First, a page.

Sure Ford grew fleet by 46%, but they didn’t add to the fleet mix for the month, so if you back out the fleet numbers their Retail (and I’m assuming that anything not fleet is retail) performance was +46%.
    GM picked up 32% at retail and the big C was up 64% at retail

    I’m not saying I agree with their current mix – but in month of September the retail growth outgrew the fleet at a faster pace for the Big 3

  • avatar
    John Horner

    As has been said many times, not all fleet sales are created equal. Ford, for example, sells a lot of cop cars, taxicabs and Town Car/Limos. Ford also sells a lot of cars and trucks to government and corporate buyers. Those are not the same kind of sales as daily rental units are and do not result in 6-18 month old used cars flooding the market. Not having the breakdown as to the type of fleet sales involved, you can’t make much sense of the impact of these numbers.
    I bet, for example, that Toyota would be freaking thrilled to have the share of the business, taxi-cab and government vehicle sales market in the US as it has back home in Japan.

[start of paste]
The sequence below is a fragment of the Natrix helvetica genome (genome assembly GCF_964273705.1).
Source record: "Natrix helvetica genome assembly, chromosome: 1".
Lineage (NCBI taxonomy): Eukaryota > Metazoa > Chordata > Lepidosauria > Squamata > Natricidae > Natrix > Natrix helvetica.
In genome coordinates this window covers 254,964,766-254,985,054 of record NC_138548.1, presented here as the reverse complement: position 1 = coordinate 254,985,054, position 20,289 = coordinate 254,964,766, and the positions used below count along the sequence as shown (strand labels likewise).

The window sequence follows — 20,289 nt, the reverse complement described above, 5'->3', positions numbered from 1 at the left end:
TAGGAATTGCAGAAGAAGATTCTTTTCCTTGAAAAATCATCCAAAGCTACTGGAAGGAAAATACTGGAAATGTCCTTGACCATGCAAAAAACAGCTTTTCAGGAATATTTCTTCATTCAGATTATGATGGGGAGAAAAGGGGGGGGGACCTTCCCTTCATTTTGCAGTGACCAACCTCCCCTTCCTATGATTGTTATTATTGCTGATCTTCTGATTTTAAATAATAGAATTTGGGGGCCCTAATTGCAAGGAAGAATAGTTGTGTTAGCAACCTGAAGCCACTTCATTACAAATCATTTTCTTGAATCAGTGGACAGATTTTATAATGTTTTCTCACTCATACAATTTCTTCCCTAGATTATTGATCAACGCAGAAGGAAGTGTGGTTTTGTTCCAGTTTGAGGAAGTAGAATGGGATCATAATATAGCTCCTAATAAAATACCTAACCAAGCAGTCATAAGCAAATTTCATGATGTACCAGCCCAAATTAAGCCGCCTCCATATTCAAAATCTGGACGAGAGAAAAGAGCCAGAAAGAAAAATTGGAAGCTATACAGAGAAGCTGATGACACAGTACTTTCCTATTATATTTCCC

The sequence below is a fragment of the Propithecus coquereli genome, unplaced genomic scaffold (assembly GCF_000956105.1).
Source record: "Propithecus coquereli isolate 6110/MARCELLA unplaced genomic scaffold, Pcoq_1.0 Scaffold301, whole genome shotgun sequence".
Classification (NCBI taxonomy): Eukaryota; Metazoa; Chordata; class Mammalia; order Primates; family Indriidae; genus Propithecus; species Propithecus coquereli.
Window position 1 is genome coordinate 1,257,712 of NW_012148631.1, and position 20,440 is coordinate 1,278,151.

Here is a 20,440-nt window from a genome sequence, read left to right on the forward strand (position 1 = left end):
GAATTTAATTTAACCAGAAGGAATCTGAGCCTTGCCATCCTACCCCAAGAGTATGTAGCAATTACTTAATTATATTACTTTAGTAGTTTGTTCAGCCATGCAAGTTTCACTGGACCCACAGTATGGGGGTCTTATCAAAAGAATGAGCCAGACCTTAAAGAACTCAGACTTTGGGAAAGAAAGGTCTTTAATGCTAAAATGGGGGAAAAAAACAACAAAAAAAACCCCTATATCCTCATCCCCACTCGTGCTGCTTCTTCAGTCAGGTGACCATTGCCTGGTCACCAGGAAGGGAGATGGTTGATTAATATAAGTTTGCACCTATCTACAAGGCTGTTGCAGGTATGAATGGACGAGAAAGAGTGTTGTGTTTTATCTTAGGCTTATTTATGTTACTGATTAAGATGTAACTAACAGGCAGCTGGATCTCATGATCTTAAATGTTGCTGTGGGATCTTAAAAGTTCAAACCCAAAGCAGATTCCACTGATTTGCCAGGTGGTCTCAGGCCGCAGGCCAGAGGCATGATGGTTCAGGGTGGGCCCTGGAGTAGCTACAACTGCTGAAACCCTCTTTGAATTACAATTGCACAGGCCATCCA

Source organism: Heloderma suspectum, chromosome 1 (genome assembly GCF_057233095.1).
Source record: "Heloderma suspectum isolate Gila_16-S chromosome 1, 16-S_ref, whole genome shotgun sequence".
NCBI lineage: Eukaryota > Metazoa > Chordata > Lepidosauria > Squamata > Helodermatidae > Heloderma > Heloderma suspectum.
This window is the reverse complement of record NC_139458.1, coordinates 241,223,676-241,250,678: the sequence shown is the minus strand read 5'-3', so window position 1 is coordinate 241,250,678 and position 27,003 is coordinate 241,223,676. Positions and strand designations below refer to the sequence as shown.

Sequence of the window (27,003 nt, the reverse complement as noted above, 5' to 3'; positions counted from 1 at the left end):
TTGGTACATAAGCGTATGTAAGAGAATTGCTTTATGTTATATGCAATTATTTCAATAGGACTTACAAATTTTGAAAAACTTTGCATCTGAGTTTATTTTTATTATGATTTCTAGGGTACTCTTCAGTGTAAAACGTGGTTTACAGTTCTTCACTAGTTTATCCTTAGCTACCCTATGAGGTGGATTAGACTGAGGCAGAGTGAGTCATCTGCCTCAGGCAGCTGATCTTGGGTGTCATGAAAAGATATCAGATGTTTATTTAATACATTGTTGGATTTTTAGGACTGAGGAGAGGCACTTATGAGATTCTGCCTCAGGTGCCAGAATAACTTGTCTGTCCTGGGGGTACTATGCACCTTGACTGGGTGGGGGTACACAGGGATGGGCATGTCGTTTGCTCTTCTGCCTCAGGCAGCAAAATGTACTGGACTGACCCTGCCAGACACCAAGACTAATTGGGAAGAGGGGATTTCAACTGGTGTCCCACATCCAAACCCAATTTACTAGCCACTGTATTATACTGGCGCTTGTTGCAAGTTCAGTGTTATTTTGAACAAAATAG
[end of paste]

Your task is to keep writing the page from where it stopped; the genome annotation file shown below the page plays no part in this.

• avatar
    Rod Panhard

    Now, if we could only know what the “Friends & Family” sales are to Chrysler, I think we’d have a true picture as to the company’s chances of survival.

  • avatar

    I don’t know. Provided the old Hertz sell to fleets at discount prices and destroy resale value scheme isn’t involved I don’t see what the big deal about fleets is. Am I to believe that the other automakers don’t have high fleet sales in their own home markets? Furthermore how many average joes are expected to buy a panel van or a half-ton for personal use?

  • avatar

    It seems like somebody has to make the vehicles when there’s a fleet order.
    And it seems like, if these could not be sold at a positive impact to the bottom line than not doing the sale, it wouldn’t be done.
    Therefore, we chase the idea that everything sold to a fleet must be junk, and then play the game of guessing which domestic model we hate must be sold to fleet.  I really hate that Crown Vic! I really hate that Impala!
    At the same time, in bizarro world, we regale the brilliance of the German marques: selling their brands as luxury abroad while making garbage trucks and cheap fleet rubbish at home, and don’t see that the thing America gets wrong in the international game is being good at exports.  Everybody sells to the home market, and everybody buying a fleet is going to consider the home team.  It’s bad PR for Google or the State of Indiana to buy up a bunch of foreign cars — although Alabama and Hyundai is probably OK.